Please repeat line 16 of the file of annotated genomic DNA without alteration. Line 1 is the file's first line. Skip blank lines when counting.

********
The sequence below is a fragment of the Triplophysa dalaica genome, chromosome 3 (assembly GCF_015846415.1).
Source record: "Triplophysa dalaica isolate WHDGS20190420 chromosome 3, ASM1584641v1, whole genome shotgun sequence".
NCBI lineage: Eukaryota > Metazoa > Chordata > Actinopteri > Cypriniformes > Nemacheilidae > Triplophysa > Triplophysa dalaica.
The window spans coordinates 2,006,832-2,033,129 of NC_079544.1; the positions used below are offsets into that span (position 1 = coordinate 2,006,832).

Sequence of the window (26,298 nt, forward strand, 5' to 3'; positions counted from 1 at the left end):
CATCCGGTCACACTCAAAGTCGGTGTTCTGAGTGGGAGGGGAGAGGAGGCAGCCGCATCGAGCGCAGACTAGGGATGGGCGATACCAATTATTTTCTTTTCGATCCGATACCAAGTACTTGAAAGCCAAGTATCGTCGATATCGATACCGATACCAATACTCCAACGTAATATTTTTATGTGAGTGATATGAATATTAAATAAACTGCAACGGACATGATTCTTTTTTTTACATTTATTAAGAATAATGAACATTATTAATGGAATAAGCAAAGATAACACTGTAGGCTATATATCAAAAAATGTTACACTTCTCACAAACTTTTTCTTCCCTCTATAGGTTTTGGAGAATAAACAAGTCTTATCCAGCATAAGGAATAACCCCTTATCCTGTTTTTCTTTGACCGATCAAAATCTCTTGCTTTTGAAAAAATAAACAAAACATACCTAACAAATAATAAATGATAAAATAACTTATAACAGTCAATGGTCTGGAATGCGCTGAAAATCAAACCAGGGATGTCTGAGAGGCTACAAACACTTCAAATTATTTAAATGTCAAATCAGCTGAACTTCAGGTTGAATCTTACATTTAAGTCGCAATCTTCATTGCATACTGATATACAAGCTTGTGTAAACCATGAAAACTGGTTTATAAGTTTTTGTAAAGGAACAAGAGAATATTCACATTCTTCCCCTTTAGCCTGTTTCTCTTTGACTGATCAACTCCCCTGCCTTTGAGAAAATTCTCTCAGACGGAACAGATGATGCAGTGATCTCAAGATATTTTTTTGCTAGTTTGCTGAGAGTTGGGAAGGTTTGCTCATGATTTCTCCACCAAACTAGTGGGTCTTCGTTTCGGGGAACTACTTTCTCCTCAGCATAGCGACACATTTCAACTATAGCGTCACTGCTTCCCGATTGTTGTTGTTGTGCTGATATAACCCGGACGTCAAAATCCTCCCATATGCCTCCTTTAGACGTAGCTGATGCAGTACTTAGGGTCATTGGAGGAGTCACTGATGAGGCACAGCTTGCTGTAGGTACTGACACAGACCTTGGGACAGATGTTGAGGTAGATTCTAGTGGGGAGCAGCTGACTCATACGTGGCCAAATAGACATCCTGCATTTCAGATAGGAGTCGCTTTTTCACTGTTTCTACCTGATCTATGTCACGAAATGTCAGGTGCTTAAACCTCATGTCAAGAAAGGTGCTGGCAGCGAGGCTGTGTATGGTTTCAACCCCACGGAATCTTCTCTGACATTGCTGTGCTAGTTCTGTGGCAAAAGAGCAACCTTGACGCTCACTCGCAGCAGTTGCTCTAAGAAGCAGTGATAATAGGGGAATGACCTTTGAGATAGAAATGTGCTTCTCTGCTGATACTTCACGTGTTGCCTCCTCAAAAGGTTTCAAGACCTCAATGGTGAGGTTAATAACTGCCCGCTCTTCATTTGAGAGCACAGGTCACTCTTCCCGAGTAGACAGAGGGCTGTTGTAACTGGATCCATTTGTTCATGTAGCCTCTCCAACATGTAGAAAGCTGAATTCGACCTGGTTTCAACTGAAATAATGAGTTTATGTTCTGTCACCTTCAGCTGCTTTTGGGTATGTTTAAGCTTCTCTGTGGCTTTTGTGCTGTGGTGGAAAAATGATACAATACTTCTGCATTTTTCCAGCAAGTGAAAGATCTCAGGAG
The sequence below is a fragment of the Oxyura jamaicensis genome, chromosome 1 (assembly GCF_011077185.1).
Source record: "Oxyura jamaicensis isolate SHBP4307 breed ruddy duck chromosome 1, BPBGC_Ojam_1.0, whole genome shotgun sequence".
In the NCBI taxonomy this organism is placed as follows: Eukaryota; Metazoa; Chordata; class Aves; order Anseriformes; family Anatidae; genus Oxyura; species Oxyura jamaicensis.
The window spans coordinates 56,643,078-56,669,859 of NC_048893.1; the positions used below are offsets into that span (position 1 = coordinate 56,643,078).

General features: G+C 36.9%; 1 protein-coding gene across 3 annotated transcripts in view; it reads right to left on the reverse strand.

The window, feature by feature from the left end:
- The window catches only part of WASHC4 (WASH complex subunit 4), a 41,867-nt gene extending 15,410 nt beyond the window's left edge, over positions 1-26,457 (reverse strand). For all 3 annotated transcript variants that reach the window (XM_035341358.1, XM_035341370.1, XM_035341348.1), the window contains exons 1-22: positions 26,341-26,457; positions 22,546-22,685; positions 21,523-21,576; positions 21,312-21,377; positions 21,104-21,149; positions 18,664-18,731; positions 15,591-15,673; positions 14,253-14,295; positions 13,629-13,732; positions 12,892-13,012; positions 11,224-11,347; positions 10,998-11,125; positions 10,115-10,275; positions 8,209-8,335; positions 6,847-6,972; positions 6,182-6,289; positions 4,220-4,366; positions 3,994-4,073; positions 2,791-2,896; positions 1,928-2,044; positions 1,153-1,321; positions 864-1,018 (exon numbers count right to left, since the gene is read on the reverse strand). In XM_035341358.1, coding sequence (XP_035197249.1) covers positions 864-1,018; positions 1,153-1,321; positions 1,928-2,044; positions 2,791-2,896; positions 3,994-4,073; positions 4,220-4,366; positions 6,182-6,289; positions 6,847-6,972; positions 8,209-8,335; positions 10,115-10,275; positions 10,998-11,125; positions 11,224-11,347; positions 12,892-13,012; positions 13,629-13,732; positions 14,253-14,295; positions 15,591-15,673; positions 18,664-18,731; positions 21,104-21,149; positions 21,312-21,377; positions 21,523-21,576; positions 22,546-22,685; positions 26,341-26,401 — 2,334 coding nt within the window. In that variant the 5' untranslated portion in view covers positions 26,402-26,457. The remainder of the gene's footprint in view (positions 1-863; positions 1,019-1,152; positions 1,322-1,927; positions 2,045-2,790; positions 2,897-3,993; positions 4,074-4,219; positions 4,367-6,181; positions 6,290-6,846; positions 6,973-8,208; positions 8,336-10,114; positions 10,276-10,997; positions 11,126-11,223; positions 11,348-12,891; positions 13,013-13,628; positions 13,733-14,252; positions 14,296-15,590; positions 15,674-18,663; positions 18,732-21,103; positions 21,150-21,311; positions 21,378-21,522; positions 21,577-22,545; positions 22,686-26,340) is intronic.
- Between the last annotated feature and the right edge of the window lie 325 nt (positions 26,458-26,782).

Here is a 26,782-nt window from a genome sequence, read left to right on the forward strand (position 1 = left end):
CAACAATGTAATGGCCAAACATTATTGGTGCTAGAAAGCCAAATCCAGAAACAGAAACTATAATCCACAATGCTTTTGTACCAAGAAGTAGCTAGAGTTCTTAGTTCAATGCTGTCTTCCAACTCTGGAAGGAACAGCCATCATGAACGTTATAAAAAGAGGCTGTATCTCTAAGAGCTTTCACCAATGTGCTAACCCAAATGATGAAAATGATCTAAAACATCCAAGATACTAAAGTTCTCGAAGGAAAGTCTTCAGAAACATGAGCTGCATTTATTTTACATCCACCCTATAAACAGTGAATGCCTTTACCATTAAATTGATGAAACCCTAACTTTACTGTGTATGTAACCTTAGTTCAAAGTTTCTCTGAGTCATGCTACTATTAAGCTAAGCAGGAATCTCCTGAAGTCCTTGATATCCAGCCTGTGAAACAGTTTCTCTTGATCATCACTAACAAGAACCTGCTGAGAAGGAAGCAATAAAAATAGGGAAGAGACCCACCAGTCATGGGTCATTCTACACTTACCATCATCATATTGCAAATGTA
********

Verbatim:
CAACAATGTAATGGCCAAACATTATTGGTGCTAGAAAGCCAAATCCAGAAACAGAAACTATAATCCACAATGCTTTTGTACCAAGAAGTAGCTAGAGTTCTTAGTTCAATGCTGTCTTCCAACTCTGGAAGGAACAGCCATCATGAACGTTATAAAAAGAGGCTGTATCTCTAAGAGCTTTCACCAATGTGCTAACCCAAATGATGAAAATGATCTAAAACATCCAAGATACTAAAGTTCTCGAAGGAAAGTCTTCAGAAACATGAGCTGCATTTATTTTACATCCACCCTATAAACAGTGAATGCCTTTACCATTAAATTGATGAAACCCTAACTTTACTGTGTATGTAACCTTAGTTCAAAGTTTCTCTGAGTCATGCTACTATTAAGCTAAGCAGGAATCTCCTGAAGTCCTTGATATCCAGCCTGTGAAACAGTTTCTCTTGATCATCACTAACAAGAACCTGCTGAGAAGGAAGCAATAAAAATAGGGAAGAGACCCACCAGTCATGGGTCATTCTACACTTACCATCATCATATTGCAAATGTA